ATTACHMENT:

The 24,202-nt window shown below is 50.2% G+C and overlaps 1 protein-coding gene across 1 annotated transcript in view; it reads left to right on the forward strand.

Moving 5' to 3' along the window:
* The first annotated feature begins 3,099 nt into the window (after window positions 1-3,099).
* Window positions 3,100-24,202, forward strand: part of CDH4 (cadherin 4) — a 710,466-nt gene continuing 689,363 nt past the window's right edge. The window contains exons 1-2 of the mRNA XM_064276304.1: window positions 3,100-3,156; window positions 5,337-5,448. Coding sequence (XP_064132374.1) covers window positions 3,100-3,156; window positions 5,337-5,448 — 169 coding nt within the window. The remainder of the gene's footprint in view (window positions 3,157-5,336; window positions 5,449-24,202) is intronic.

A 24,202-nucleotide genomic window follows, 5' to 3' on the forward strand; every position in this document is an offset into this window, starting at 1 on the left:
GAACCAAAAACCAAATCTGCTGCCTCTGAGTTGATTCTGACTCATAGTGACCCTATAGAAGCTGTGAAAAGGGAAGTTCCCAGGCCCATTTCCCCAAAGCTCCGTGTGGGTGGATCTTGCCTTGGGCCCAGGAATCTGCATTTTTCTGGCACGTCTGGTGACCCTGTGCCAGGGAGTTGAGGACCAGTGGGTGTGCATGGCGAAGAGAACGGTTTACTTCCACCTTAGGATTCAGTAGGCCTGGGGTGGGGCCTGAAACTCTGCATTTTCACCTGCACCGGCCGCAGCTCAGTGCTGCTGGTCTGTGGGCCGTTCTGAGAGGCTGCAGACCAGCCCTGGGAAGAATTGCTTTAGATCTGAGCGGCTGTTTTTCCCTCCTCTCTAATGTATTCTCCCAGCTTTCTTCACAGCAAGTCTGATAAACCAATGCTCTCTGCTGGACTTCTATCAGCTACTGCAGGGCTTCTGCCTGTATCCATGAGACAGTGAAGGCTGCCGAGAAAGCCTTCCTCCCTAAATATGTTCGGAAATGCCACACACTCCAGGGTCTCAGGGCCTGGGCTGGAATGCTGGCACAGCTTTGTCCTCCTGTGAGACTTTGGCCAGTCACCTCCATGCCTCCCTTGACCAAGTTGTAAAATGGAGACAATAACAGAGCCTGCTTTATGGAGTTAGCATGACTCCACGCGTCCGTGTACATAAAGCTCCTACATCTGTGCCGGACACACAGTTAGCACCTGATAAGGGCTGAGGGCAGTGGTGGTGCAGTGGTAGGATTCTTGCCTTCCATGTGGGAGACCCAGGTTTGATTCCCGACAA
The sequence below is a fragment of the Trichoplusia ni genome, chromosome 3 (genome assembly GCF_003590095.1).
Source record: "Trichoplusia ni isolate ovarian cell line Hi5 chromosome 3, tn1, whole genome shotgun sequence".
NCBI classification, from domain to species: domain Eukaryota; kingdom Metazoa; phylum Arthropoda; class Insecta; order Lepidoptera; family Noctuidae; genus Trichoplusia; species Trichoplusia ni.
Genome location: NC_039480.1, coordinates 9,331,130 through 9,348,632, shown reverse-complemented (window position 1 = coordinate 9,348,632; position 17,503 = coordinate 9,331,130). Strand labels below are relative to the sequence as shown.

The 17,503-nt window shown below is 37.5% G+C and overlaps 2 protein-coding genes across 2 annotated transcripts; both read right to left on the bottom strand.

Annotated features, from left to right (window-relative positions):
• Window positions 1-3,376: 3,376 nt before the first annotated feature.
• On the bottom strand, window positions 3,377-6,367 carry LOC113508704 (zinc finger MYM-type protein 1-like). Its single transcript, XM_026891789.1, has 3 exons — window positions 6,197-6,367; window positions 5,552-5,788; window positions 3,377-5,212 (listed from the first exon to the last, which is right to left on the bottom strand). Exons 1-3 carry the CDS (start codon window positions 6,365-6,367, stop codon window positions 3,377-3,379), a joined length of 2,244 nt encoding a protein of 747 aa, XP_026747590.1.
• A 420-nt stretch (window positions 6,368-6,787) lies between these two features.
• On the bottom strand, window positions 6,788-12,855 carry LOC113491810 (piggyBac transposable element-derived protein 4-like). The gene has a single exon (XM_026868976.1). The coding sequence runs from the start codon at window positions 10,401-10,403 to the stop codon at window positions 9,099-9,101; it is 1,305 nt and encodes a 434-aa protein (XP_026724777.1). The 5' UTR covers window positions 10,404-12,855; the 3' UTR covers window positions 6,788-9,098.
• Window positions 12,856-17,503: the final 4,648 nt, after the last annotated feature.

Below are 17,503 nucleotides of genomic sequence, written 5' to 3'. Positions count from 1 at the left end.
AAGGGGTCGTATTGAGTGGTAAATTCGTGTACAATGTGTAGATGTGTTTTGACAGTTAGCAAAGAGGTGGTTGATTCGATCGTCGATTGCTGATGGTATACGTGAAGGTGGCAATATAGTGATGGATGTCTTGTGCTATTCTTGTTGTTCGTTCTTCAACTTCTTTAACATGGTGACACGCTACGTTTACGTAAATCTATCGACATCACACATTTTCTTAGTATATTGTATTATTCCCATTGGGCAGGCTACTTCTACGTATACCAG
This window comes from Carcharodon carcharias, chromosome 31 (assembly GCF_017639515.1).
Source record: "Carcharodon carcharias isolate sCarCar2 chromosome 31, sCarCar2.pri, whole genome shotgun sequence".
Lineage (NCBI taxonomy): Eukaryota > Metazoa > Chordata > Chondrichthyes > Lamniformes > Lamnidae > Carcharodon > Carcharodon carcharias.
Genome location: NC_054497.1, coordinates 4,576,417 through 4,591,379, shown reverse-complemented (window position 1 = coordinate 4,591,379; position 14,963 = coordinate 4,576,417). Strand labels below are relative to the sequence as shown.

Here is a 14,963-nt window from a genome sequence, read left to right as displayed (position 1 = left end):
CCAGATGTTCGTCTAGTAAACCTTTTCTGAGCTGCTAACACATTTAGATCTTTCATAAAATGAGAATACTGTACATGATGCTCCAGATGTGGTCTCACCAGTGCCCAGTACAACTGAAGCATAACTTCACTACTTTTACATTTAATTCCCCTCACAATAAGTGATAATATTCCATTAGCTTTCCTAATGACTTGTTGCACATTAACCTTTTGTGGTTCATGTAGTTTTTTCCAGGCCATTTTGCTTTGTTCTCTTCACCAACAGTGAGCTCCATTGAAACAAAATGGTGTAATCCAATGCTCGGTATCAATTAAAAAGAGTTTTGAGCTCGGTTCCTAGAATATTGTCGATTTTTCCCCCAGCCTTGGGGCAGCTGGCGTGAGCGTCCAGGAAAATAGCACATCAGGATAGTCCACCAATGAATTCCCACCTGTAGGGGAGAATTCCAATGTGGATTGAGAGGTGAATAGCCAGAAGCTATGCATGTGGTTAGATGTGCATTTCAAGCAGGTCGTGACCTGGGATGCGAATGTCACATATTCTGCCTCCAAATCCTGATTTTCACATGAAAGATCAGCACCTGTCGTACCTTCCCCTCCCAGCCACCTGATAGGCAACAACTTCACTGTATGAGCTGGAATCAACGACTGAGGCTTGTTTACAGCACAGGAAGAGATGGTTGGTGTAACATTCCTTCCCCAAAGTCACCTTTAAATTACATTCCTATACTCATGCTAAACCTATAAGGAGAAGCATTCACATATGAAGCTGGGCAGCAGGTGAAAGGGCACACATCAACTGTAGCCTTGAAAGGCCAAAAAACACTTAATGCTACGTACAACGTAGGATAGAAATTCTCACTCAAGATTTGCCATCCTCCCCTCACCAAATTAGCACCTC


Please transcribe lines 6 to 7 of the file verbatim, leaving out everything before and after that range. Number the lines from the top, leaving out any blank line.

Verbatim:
GAACCAAAAACCAAATCTGCTGCCTCTGAGTTGATTCTGACTCATAGTGACCCTATAGAAGCTGTGAAAAGGGAAGTTCCCAGGCCCATTTCCCCAAAGCTCCGTGTGGGTGGATCTTGCCTTGGGCCCAGGAATCTGCATTTTTCTGGCACGTCTGGTGACCCTGTGCCAGGGAGTTGAGGACCAGTGGGTGTGCATGGCGAAGAGAACGGTTTACTTCCACCTTAGGATTCAGTAGGCCTGGGGTGGGGCCTGAAACTCTGCATTTTCACCTGCACCGGCCGCAGCTCAGTGCTGCTGGTCTGTGGGCCGTTCTGAGAGGCTGCAGACCAGCCCTGGGAAGAATTGCTTTAGATCTGAGCGGCTGTTTTTCCCTCCTCTCTAATGTATTCTCCCAGCTTTCTTCACAGCAAGTCTGATAAACCAATGCTCTCTGCTGGACTTCTATCAGCTACTGCAGGGCTTCTGCCTGTATCCATGAGACAGTGAAGGCTGCCGAGAAAGCCTTCCTCCCTAAATATGTTCGGAAATGCCACACACTCCAGGGTCTCAGGGCCTGGGCTGGAATGCTGGCACAGCTTTGTCCTCCTGTGAGACTTTGGCCAGTCACCTCCATGCCTCCCTTGACCAAGTTGTAAAATGGAGACAATAACAGAGCCTGCTTTATGGAGTTAGCATGACTCCACGCGTCCGTGTACATAAAGCTCCTACATCTGTGCCGGACACACAGTTAGCACCTGATAAGGGCTGAGGGCAGTGGTGGTGCAGTGGTAGGATTCTTGCCTTCCATGTGGGAGACCCAGGTTTGATTCCCGACAA
The sequence below is a fragment of the Trichoplusia ni genome, chromosome 3 (genome assembly GCF_003590095.1).